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Bible Commentaries
Ephesians 1

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Verse 1

Book Comments

Walking Thru The Bible



No book of the Bible exalts Christ and His church to the great extent that Ephesians does. God’s eternal purpose is unveiled in this rich epistle of six vibrant chapters. If there is one verse that truly blends all of the thoughts together it is Ephesians 3:21

"Unto God be glory in the church by Christ Jesus, throughout all ages, world without end, Amen."

The book of Ephesians has six great chapters sharing with us vital information on the church. Notice this simple outline of the contents:

Chapter 1 The church as the fulness of Christ

Chapter 2 Reconciled to God in the church

Chapter 3 Glorifying God through the church

Chapter 4 The Oneness of the church

Chapter 5 The Bride of Christ

Chapter 6 The Army of the Lord!

CHAPTER 1 of Ephesians tells us that all spiritual blessings are in Christ. We learn that sinners are redeemed through the blood of Jesus (Ephesians 1:3; Ephesians 1:7). In Ephesians 1:20-23 we learn of the necessity of the church. Christ is head over all things to the church (this eliminates the Pope, latter day "prophets" and all hierarchy). Many sectarian notions and denominational doctrines are ruined by clear-cut statements found in chapter one of Ephesians. Since Christ purchased the church with His own blood (Acts 20:28) it is essential for us to be in that which the blood bought.

CHAPTER 2 tells us of the tragic position those outside of the Lord find themselves in. Notice these points in chapter 2:

(1) Dead in trespasses and sins

(2) Without hope and without God

(3) Unreconciled and separated from God

As one preacher said: "They are hopeless, helpless and hapless in this world and in the one to come." But:

! God’s grace is in Christ (2 Timothy 2:10)

! Salvation is in Christ (Acts 4:12)

And Galatians 3:27 tells us that the way to get into the Lord is through baptism (Colossians 2:12; Romans 6:3-5).

The church of the Lord is a spiritual relationship with the Redeemer that transcends geography. Being rooted in Christ means that we are part of the pillar and ground of Truth.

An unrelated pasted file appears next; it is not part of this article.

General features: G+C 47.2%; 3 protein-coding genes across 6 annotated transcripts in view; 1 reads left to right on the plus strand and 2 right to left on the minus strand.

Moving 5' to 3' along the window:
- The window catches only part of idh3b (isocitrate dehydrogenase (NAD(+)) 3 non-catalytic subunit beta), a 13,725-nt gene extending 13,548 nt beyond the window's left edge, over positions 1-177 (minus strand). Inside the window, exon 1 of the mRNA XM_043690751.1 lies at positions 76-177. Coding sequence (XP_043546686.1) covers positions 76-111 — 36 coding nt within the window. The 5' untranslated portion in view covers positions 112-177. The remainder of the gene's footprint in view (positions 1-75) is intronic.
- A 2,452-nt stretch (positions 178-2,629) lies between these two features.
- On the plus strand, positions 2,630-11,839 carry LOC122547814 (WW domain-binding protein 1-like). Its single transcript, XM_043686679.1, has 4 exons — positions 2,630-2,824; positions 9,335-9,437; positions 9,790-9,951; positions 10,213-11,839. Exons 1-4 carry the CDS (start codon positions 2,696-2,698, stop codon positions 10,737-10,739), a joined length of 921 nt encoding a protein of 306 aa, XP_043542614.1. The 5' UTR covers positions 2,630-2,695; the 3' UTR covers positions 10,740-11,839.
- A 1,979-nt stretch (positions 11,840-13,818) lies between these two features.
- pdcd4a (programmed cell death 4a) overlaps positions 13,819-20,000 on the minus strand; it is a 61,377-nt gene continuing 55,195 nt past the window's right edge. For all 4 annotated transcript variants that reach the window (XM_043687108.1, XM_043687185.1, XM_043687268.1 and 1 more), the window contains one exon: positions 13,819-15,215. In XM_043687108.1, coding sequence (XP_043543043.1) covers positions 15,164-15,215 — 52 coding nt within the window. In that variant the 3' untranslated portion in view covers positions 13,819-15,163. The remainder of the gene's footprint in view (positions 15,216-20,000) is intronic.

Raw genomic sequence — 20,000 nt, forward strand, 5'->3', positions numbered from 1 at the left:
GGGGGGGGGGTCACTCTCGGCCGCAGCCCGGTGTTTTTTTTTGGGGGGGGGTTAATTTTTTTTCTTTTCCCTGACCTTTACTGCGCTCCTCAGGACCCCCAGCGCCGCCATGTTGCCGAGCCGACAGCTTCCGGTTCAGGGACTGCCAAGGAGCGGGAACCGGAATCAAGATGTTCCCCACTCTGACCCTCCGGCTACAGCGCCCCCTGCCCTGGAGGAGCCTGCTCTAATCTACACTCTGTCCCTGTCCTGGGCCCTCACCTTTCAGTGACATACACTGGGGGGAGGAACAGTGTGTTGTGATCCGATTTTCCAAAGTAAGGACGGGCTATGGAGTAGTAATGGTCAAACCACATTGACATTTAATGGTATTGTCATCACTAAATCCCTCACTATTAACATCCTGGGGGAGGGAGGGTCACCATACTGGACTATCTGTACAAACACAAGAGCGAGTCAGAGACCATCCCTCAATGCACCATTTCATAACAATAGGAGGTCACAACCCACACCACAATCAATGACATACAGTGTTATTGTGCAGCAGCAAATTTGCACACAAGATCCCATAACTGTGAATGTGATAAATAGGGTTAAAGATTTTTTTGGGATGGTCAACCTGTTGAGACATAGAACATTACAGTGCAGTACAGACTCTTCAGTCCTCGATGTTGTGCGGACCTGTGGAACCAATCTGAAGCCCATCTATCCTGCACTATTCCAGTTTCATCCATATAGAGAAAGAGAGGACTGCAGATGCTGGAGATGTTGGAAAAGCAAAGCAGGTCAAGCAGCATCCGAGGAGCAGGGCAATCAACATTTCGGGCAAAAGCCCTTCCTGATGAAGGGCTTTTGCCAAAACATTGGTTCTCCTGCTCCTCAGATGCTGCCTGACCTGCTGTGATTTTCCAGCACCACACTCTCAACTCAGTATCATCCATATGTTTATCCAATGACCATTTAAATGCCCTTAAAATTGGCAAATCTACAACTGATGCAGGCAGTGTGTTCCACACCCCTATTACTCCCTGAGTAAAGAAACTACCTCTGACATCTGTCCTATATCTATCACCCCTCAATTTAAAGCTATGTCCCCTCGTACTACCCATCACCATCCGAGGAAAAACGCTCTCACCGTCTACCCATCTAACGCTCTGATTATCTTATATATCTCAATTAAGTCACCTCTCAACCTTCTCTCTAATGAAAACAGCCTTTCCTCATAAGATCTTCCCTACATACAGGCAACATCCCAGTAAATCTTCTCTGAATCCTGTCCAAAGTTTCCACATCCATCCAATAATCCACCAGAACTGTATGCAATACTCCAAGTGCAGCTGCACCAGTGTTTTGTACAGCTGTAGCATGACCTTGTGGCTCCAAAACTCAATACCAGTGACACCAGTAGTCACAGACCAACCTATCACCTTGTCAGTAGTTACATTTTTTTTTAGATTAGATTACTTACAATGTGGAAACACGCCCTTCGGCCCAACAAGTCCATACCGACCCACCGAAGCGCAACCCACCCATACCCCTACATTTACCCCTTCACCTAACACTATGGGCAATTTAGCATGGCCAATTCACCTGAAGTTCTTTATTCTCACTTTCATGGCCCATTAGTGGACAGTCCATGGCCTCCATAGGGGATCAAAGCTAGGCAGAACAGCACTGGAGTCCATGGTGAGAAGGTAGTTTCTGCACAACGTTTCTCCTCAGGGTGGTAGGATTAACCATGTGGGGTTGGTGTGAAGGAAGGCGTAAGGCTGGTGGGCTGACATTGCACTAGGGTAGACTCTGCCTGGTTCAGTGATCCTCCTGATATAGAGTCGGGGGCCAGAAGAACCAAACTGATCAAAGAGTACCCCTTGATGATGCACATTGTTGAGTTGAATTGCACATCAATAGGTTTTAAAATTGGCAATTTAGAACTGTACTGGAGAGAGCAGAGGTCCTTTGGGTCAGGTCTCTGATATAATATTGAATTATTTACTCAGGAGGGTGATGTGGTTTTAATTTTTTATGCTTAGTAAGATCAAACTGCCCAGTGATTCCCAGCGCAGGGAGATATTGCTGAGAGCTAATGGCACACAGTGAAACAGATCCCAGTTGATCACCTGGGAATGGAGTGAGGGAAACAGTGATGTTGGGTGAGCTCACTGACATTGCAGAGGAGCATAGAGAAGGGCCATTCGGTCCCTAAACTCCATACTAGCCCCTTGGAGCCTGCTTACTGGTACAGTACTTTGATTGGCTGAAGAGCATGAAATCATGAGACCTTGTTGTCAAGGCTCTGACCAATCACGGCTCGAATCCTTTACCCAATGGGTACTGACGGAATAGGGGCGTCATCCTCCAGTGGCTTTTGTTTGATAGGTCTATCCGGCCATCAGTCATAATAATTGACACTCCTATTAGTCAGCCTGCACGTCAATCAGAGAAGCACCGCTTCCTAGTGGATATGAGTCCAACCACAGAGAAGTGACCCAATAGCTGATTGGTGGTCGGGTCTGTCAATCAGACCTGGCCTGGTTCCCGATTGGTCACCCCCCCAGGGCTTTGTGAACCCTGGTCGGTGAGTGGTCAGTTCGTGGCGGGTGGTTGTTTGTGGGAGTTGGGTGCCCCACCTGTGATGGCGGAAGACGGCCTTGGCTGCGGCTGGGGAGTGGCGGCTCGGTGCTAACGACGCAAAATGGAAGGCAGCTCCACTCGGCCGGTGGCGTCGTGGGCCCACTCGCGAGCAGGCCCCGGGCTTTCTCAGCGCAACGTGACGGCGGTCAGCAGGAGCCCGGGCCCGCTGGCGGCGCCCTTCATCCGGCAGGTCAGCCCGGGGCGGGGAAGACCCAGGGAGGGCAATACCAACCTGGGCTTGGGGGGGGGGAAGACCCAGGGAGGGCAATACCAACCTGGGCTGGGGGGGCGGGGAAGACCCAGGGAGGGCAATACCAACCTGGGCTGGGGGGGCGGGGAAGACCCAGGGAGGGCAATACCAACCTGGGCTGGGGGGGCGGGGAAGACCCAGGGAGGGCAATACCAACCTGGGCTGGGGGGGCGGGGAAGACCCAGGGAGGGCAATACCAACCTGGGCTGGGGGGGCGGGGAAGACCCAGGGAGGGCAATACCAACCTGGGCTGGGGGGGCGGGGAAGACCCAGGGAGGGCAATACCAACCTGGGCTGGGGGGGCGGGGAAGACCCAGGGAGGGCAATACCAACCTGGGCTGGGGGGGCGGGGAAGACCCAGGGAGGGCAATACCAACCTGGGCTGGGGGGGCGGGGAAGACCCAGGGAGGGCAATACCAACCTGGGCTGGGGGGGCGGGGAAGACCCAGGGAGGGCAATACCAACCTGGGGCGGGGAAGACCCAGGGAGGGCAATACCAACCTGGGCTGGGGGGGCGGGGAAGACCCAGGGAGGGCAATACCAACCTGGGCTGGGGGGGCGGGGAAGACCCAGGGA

CHAPTER 3 tells us of the glorious nature of Christ’s church. This spiritual body of the Savior holds a high and lofty place in God’s eternal purpose because of its relationship to Jesus. He is the: Builder (Matthew 16:18); Purchaser (Acts 20:28); Head (Eph. 5:23); Savior (Ephesians 5:24); Foundation (1 Corinthians 3:11); Captain (Hebrews 2:10); and King (John 18:36).

The Lord’s church will succeed because of its divine founder, the divine book (the Bible), and its heavenly goal. There are those who teach that the church was a substitute for the kingdom due to the rejection of the kingdom by the Jews. However, Ephesians 3:9-11 carefully records the fact that God purposed from eternity that the church would be established and that through the church the manifold wisdom of God would be made known to powers in heavenly places.

CHAPTER 4 of this fascinating book sets forth seven points in heaven’s platform for unity. The book is written in the decade of the 60’s when animosity between Jews and Gentiles is building up greatly [resulting in the Roman-Jewish war AD 67-70], and what a struggle it must have been to keep down racial friction in the church and so in this chapter Paul stresses the UNITY of ALL the disciples in Christ! There was:

One Body -- not one Jewish church and one Gentile church!

One Spirit -- both the Jews and Gentile guided the same way

One Hope -- their aspirations were the same

One Lord -- both Jews and Gentiles the same Savior

One Faith -- their doctrine of faith and practice was the same

One Baptism -- all Jewish and Gentile disciples were baptized the same way (burial) for the same purpose (remission of sins) into the same Body.

One God -- they both believed in and worshiped the same God!

Some would teach that of these 7 only one (baptism) is non-essential. But that is arbitrary choosing due to sectarian thinking. Some would say: "There are many faiths"-- but the Bible sanctions only one. And, Romans 10:17 lets us know that "faith comes by hearing the word of God." Others argue that there are many churches pleasing to heaven but Paul’s identification of Christ’s church as the body (Ephesians 1:22-23) rules out denominationalism.

In the next section -- vs. 7-16-- careful Bible students learn of the purpose of miracles in the first century. Not only did such phenomena "confirm the word" (Mark 16:20; Hebrews 2:1-4) the miraculous also caused the church to become full-grown when the solid unity of truth ("unity of the faith") was revealed. Every wind of doctrine could be challenged properly when the Scriptures were completed as the Spirit revealed to the apostles "all truth" (John 16:13; John 17:17).

CHAPTER 5 Redemption becomes a key word tieing together the rich challenge of the first part of the book with the pulsating closing thoughts. Here is one point for each chapter:

(1) Redeemed by His blood

(2) Redeemed by His cross

(3) Redeemed through His church

(4) Redemption demands purity

(5) Redemption demands separation

(5) Redemption brings opposition.